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On a flight from Tomsk to Moscow on August 20, Alexei Navalny, an influential opposition leader in Russia, fell ill and the plane was forced to make an emergency landing in Omsk, where Navalny was brought urgently to the hospital. It turned out that Navalny was poisoned with the toxic Novichok nerve agent, allegedly from a water bottle of the hotel where he was staying.
At the hospital in Omsk, Navalny fell into a coma however, at first his doctors did not want to disclose any information regarding Navalny’s current situation, and then later they denied the claims that he had been poisoned. German authorities wanted to immediately fly Navalny to Germany for medical treatment, but Russian doctors argued that he was physically not stable enough to travel. According to Anastasia Vasilyeva, Navalny’s personal doctor, the Russian doctors “ha[ve] tried to delay his departure long enough for the poison in his system to diminish and become difficult or impossible to identify”.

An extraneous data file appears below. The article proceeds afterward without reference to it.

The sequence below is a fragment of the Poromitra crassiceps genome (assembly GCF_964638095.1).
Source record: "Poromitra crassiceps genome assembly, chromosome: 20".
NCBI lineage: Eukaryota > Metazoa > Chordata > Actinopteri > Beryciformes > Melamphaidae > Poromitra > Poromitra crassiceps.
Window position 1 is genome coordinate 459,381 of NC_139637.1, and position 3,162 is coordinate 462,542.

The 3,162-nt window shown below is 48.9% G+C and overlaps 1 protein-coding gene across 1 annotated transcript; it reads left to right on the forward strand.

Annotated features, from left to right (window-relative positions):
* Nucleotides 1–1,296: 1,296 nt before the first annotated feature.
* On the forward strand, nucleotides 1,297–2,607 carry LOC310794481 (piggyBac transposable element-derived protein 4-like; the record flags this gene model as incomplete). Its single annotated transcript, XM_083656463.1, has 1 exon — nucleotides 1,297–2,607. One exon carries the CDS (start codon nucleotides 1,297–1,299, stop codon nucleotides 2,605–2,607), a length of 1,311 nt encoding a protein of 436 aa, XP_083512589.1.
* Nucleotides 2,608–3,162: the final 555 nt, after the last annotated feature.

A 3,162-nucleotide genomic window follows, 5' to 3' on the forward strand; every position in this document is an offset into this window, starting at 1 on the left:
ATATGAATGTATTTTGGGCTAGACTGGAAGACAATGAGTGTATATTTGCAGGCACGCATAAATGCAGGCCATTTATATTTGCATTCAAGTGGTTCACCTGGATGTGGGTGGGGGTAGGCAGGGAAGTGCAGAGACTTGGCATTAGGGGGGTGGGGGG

Nevertheless, Germany insisted and on August 22, they flew him to the Charité hospital in Berlin. After several tests, German doctors announced on September 2 that they found traces of the toxic nerve agent in his blood, skin and urine, which was also later confirmed by medical laboratories in France and in Sweden. On September 7, the doctors announced that Navalny was out of the coma, and a week later, on September 15, that he was awake and breathing without the ventilator. He also declared that he has been planning to come back to Russia. According to Navalny’s team, Navalny was allegedly poisoned following President Vladimir Putin’s command.